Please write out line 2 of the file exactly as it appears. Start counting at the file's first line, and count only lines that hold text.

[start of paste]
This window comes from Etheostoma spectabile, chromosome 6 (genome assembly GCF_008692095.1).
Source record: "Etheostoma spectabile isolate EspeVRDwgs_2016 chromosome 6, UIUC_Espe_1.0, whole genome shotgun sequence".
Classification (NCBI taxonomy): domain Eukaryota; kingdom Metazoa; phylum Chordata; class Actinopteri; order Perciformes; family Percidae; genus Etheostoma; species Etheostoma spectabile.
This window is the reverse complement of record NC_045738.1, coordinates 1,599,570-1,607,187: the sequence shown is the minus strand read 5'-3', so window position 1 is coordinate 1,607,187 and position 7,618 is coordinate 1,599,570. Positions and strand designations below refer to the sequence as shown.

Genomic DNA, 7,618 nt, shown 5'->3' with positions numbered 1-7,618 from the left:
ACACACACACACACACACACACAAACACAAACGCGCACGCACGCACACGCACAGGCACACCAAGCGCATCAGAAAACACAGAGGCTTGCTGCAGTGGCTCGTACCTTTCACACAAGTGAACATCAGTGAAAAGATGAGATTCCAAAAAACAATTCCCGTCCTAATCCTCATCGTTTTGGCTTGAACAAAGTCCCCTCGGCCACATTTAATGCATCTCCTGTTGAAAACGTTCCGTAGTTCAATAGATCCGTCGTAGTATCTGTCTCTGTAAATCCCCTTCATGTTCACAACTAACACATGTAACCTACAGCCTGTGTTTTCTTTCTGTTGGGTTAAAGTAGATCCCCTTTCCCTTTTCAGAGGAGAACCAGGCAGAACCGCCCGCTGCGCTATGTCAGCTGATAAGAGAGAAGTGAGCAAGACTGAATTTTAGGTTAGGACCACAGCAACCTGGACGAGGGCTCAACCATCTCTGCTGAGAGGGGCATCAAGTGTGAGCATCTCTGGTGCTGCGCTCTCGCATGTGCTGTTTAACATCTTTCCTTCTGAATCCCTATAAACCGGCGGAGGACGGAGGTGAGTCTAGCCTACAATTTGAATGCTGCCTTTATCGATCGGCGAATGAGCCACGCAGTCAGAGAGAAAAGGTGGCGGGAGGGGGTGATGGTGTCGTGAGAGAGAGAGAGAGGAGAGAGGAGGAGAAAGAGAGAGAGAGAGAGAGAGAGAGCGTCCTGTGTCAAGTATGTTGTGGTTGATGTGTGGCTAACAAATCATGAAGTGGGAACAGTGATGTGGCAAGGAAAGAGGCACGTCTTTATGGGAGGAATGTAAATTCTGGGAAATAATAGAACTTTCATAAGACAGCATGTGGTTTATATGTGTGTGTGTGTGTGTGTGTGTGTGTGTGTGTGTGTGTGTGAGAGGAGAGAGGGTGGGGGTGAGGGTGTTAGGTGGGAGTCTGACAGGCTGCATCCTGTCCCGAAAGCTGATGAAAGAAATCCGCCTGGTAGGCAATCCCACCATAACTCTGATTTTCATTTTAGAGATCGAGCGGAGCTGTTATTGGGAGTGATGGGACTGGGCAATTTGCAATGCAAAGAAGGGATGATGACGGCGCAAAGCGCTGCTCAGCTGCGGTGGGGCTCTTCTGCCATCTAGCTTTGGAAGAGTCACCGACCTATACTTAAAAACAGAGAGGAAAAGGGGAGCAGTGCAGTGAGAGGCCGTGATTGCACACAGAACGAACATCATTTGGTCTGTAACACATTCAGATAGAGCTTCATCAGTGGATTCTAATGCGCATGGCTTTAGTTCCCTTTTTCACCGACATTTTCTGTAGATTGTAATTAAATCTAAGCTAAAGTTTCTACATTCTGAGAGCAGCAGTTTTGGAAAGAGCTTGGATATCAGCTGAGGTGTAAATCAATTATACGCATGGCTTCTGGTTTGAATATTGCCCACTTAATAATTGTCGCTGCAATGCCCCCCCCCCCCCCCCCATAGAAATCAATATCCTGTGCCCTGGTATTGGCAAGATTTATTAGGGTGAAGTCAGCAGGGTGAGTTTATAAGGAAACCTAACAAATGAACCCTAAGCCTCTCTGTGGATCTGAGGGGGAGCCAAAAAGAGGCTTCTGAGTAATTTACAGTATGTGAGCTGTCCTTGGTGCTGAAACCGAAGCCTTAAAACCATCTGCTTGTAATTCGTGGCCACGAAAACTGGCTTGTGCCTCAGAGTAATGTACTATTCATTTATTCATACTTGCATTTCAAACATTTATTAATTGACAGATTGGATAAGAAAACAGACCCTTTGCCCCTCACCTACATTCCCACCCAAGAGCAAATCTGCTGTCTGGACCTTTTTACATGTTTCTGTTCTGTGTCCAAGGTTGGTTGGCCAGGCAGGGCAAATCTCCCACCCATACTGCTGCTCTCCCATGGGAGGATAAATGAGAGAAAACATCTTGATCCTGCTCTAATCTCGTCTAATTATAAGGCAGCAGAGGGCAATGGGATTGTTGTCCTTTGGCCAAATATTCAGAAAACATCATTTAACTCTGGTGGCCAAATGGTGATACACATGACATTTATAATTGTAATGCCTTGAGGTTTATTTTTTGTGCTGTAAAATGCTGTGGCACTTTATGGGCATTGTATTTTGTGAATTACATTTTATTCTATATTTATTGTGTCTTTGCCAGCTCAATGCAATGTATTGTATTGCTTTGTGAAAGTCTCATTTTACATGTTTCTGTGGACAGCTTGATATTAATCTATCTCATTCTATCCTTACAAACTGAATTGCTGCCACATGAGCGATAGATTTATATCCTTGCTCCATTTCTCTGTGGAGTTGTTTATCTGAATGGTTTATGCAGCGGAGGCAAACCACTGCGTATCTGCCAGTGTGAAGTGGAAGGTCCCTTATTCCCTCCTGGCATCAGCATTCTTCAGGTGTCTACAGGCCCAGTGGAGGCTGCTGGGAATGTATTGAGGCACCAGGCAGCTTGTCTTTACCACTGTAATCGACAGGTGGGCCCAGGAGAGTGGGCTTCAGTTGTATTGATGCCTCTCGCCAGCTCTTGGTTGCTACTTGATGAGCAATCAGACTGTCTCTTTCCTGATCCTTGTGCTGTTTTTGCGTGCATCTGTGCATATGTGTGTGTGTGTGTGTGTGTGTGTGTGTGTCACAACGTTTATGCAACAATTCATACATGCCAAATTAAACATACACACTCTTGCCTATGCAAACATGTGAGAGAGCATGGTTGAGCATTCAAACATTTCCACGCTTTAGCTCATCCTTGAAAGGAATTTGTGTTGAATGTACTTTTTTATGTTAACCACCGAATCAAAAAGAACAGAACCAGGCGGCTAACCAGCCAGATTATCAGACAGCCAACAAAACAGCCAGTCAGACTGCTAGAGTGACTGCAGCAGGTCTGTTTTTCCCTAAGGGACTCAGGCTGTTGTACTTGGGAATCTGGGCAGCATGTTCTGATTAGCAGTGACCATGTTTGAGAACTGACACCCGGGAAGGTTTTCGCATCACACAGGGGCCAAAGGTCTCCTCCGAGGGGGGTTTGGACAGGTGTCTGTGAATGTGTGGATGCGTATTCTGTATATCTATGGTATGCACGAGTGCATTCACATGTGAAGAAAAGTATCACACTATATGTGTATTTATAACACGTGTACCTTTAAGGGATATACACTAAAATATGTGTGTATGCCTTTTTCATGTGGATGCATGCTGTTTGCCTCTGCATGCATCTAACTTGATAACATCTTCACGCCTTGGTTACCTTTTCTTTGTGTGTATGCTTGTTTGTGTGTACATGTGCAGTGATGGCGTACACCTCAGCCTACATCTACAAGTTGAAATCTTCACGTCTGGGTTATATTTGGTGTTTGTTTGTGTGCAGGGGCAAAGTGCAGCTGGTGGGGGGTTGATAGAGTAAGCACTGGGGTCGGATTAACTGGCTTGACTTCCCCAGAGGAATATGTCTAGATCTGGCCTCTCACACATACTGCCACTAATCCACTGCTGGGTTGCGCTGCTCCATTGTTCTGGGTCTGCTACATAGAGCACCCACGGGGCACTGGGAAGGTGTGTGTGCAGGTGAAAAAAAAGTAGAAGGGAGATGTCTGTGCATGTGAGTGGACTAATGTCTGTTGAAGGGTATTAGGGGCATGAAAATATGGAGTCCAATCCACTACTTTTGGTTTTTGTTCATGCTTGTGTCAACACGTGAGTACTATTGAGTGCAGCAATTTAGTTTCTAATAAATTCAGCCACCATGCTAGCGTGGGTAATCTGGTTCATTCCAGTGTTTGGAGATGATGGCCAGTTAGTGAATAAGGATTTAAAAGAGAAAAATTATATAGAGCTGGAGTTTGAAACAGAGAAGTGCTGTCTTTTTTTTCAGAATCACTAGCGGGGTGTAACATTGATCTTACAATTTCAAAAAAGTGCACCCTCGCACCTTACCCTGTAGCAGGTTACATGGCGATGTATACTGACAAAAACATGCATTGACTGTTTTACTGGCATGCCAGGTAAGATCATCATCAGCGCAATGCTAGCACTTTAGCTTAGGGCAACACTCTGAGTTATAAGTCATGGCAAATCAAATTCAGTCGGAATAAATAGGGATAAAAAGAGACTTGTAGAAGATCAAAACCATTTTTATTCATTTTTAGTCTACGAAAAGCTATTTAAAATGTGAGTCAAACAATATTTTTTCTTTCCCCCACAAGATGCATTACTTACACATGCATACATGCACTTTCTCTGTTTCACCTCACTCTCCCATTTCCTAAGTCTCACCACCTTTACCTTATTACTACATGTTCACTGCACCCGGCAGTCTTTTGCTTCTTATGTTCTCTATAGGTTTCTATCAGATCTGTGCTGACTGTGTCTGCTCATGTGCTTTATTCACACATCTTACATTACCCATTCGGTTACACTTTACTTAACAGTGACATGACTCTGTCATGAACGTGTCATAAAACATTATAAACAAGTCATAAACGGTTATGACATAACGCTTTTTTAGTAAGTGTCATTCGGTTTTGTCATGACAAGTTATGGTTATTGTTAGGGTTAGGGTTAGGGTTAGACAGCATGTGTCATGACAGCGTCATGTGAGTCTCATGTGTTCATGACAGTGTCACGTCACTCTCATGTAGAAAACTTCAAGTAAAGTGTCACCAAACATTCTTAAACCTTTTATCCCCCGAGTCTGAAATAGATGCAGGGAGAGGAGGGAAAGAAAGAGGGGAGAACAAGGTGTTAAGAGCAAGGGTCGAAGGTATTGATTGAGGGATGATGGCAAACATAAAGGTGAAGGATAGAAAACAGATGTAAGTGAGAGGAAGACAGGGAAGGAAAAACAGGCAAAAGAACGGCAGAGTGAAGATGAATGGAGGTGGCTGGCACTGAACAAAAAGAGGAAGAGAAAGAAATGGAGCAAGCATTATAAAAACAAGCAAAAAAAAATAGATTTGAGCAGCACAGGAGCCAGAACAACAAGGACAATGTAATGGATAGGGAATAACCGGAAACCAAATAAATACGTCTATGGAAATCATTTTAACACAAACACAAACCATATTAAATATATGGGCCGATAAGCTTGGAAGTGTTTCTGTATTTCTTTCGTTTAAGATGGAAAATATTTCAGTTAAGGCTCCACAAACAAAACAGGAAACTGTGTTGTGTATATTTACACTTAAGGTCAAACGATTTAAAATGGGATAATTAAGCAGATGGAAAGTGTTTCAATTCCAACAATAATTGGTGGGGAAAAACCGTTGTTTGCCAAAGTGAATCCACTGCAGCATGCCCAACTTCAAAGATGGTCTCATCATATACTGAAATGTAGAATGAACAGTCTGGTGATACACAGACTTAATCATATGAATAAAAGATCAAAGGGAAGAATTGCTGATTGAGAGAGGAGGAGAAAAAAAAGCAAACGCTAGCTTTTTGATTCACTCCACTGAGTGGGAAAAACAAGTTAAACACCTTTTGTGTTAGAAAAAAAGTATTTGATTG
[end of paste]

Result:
Source record: "Etheostoma spectabile isolate EspeVRDwgs_2016 chromosome 6, UIUC_Espe_1.0, whole genome shotgun sequence".